How the scam works:
(with video below) Angelina Jolie officially just filed for divorce from Brad Pitt and that's not a scam. TMZ broke the story claiming they know Angelina was extremely upset because Brad was doing “something with the kids” that was inappropriate for a parent. Many other voices state that it relates to drugs or even sexually abuse, because Angelina asks for full physical custody of the kids, which is unusual in California unless there is some unacceptable conduct from one of the parents.
Watch the video below to see the shocking story broken by TMZ:
Unfortunately – as usual every time a major news story occurs – scammers take advantage of the situation to victimize people who believe in their lies.
In this particular “Brangelina” case, criminals posted links on all the social media outlets using stolen images and titles related to alleged Brad's behaviour. The title used is: “Brad Pitt Secretly Caught On Camera Abusing His Daughters”. Once open, the link is automatically posted on your wall so all your friends believe you recommend the reading. From here, there are several ways you could become a victim.
Just like in other similar “latest news” type of Facebook scams, clicking the message link will take you to a page which looks exactly like Facebook, but is a fake. A bogus video player is also displayed along with an “Update Required” notification. The site asks you to download a Flash Player update in order to watch the video.
Clicking on the “Install” button will install malware on your computer. This malware program will gather your information (passwords, account numbers), and email them back to the scammer. One of the most notorious ones is the Koobface worm, which has earned scammers income mainly through pay-per-install malware.
In a different variation of the scam, if you want to see the promised Brad Pitt abuse video you are required to share the article on Facebook, first. That's how you got to see all your friends sharing it earlier. How do the scammers benefit from this? Let's take a look.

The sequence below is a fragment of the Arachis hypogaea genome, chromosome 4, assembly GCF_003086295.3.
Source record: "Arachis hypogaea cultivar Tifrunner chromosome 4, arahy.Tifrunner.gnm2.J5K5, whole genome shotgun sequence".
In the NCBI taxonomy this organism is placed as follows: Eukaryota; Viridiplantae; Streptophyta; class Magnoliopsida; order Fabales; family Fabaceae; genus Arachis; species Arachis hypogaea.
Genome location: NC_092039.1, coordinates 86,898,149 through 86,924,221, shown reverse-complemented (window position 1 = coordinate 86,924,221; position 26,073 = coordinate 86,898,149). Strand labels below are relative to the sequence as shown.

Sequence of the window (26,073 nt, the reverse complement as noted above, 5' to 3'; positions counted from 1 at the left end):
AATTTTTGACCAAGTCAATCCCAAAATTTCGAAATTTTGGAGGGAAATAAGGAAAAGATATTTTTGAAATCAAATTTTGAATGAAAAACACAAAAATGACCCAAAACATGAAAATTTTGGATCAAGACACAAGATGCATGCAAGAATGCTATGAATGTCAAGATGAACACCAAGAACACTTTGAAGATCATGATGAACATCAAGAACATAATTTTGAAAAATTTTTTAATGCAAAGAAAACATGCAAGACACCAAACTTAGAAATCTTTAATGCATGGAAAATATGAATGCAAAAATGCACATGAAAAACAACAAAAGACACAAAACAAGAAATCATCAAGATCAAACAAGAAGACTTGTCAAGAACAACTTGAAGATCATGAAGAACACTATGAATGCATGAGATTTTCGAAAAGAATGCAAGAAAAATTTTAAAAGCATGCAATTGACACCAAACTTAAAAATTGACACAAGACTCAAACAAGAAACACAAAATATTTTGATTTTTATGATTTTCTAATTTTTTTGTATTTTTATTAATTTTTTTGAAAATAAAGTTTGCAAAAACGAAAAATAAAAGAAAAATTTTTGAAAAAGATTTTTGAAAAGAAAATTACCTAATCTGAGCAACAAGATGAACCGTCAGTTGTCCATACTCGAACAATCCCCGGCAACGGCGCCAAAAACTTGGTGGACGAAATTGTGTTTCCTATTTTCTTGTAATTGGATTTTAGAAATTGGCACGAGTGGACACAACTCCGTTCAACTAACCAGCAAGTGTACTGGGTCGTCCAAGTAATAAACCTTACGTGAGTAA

After you click the “share” button, another notification comes up on your computer's screen. And this is where the money is for scammers. To continue, you are required to take a survey, for which scammers get affiliate commissions. “To watch this video, please confirm you are old enough by taking this survey,” says the notification. Since people are curious in nature, many wouldn't mind taking a 2-minute survey just to see the Pitt abuse. Only there is nothing to be seen.
How to avoid the 'Brangelina Divorce' scam:
Most importantly, when you see the preview on your Facebook newsfeed, look for the domain name on which the article is apparently posted on. It should be right under the picture. If it's not a website or name you heard of (which should be at least a decent media outlet, such as TMZ) you can rest assured somebody is playing tricks in order to lure people into clicking on the link.
How to report the 'Brangelina Divorce' scam:
Make your family and friends aware of this scam by sharing it on social media using the buttons provided. You can also officially report the questionable websites to the Federal Trade Commission using the link below:
How to protect yourself more:
If you want to be the first to find out the most notorious scams every week, feel free to subscribe to the Scam Detector newsletter here. You'll receive periodical emails and we promise not to spam. Last but not least, use the Comments section below to expose other scammers.
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